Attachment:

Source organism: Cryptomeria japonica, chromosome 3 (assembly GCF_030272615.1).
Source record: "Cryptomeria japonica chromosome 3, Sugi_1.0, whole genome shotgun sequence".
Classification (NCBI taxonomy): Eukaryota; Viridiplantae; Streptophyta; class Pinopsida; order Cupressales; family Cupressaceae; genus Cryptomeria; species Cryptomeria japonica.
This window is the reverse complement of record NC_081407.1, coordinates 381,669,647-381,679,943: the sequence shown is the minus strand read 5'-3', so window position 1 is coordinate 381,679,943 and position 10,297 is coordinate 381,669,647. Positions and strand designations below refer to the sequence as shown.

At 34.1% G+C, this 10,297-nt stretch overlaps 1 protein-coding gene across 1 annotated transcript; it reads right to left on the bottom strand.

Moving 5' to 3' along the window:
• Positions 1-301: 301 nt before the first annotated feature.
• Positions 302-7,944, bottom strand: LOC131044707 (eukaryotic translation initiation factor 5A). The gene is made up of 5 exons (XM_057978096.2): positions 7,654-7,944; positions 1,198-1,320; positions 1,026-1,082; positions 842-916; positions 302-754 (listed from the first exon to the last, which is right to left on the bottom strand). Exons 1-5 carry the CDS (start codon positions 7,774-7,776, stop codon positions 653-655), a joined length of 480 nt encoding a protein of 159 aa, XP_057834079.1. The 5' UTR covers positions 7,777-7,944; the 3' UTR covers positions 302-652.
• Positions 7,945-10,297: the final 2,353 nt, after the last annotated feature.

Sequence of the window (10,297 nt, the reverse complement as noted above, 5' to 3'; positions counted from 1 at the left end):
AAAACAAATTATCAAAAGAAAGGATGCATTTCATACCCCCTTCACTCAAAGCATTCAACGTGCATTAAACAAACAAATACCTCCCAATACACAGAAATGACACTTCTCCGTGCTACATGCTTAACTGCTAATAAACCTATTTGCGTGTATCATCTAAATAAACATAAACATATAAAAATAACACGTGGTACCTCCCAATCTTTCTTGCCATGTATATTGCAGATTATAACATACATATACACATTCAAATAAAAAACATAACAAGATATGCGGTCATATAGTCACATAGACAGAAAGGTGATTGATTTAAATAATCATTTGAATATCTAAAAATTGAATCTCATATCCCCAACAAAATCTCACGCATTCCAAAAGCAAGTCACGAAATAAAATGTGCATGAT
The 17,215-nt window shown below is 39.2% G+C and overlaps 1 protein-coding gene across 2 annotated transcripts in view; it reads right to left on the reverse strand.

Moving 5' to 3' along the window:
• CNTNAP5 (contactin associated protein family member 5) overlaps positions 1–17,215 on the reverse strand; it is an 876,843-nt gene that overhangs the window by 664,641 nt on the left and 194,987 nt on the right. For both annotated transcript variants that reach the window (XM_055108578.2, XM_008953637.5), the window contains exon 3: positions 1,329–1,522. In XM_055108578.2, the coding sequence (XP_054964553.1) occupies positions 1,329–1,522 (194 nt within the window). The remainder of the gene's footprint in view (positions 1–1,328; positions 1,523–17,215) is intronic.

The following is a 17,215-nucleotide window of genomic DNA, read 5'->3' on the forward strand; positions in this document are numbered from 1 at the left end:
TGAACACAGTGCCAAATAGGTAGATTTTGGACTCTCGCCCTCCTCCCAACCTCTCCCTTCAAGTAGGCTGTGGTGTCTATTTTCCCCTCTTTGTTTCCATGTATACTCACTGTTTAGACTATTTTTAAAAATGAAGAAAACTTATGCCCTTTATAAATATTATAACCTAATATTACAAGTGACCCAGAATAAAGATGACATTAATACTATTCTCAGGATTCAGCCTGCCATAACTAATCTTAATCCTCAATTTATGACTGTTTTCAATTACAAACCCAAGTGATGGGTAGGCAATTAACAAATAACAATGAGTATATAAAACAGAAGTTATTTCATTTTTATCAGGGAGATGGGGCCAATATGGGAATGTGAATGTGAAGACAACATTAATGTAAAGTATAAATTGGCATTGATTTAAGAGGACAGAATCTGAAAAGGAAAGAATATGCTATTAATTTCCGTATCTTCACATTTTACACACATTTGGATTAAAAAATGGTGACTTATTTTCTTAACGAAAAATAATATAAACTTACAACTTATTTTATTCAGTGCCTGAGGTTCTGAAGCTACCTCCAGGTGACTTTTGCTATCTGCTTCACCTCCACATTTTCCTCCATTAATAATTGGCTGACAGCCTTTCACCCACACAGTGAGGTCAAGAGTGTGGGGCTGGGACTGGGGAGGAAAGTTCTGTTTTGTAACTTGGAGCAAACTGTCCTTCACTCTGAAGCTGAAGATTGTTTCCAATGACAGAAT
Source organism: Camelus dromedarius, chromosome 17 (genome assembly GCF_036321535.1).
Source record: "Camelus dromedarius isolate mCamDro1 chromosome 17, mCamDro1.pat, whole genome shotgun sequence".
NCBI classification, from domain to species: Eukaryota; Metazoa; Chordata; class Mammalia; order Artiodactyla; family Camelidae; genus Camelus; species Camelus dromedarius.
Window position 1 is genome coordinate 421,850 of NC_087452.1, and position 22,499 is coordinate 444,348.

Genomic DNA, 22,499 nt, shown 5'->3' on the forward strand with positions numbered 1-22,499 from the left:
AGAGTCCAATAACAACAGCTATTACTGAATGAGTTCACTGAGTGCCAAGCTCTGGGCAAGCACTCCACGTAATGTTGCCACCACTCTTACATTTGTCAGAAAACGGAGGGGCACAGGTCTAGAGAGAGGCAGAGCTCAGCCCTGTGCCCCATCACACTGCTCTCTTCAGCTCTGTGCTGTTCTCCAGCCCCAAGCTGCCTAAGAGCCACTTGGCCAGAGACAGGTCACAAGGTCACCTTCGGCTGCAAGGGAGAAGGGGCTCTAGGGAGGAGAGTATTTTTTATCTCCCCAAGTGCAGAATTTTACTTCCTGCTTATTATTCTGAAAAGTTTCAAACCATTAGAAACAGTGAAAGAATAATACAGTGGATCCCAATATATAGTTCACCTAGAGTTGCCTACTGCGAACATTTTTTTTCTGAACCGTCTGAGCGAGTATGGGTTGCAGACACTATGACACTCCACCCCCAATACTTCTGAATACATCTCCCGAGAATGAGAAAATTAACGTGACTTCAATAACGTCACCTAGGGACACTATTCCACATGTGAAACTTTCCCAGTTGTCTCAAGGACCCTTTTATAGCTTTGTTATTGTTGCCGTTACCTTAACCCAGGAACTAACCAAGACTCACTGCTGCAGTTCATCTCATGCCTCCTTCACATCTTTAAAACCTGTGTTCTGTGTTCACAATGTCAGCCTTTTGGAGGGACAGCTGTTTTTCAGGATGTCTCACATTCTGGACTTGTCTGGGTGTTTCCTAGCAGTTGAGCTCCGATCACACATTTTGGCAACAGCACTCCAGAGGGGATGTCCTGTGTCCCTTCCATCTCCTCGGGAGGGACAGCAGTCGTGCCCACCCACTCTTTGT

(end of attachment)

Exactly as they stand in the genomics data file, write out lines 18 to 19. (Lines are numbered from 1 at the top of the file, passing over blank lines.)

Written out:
Source record: "Camelus dromedarius isolate mCamDro1 chromosome 17, mCamDro1.pat, whole genome shotgun sequence".
NCBI classification, from domain to species: Eukaryota; Metazoa; Chordata; class Mammalia; order Artiodactyla; family Camelidae; genus Camelus; species Camelus dromedarius.